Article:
What’s the difference between manslaughter and murder?
First Degree Murder Most states define first-degree murder as an unlawful killing that is:
Willful, meaning there must be specific intent to end human life regardless if the intent corresponds to the actual victim or another;
Deliberate, in that there was time enough to form the conscious decision to kill; and
Premeditated, in that there was a planned, malicious aforethought.
Second Degree Murder Ordinarily defined as a killing in which:
There was no premeditation or planning;
There was no reasonable “heat of passion;”
There was an obvious lack of concern for human life.
Voluntary Manslaughter Often called a “heat of passion” crime and usually involves a person being:
Strongly provoked (under the circumstances that a reasonable person would be provoked)
Kills in the “heat of passion” as a result of that provocation.
In order for heat of passion to exist, there must not have been any time for the person committing the crime to have been able to calm down from the provocation. The emotional context of the action may be a mitigating factor reducing the person’s blameworthiness.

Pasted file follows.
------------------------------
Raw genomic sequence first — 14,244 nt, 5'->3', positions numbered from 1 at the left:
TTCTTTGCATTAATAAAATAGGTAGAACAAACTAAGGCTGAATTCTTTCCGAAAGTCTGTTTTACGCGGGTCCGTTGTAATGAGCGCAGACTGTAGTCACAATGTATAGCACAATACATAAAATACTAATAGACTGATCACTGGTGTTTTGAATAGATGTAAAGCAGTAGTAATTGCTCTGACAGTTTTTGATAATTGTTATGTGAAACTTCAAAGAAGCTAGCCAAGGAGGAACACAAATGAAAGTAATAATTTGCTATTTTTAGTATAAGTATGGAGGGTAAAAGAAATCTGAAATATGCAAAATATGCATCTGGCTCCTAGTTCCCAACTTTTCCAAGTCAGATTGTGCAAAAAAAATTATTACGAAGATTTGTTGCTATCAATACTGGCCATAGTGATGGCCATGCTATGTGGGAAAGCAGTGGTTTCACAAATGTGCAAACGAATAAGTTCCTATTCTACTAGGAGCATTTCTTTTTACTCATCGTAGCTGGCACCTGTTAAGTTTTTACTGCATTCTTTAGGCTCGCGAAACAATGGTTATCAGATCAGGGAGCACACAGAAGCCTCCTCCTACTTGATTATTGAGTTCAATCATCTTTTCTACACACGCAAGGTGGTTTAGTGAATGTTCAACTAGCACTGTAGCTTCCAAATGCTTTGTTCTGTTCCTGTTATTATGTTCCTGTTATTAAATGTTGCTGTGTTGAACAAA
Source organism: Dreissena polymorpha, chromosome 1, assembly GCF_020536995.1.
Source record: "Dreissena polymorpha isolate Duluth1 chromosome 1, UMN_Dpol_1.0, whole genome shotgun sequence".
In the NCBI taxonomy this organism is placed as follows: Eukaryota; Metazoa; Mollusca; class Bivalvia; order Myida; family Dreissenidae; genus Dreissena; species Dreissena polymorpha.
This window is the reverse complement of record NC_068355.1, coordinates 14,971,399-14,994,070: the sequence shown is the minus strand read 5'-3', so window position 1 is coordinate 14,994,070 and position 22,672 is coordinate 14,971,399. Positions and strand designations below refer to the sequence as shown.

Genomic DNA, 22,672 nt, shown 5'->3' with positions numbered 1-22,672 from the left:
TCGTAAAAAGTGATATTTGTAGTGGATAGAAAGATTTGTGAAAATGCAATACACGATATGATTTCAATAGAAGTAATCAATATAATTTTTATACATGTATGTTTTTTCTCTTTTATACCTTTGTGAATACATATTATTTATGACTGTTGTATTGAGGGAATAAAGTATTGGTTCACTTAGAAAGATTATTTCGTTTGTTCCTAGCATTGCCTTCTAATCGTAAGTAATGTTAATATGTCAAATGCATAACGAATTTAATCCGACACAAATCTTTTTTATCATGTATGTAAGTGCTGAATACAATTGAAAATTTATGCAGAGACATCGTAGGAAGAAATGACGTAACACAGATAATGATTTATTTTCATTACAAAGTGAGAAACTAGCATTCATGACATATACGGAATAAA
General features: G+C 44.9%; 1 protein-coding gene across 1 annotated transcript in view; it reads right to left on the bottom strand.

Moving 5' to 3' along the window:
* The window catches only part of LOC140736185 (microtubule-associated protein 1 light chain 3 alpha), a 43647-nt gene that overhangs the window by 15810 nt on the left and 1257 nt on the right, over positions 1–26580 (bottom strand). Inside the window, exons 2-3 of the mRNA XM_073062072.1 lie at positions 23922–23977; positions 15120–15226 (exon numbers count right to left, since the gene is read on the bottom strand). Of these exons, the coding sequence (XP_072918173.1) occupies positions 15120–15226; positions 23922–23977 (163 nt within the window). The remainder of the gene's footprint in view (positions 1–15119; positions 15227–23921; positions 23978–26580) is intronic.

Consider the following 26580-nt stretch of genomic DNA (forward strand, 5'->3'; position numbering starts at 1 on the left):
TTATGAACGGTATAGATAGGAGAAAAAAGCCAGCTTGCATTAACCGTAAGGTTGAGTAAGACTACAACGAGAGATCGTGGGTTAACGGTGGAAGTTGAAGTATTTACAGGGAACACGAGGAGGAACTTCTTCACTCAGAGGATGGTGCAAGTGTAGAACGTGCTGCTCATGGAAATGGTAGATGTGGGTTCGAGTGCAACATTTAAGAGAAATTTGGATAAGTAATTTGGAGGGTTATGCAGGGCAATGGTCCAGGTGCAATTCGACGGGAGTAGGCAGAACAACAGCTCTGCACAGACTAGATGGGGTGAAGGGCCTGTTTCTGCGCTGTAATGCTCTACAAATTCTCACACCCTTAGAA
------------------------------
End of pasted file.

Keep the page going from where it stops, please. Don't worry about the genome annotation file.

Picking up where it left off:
Involuntary Manslaughter Involuntary manslaughter usually involves an unintentional killing resulting from recklessness, criminal negligence or from an act that is a misdemeanor or low-level felony. To be found guilty of involuntary manslaughter:
Someone must have been killed as a result of the defendant’s actions
The act was inherently dangerous or done without regard for human life
The defendant could have known his or her conduct was threatening to other people’s lives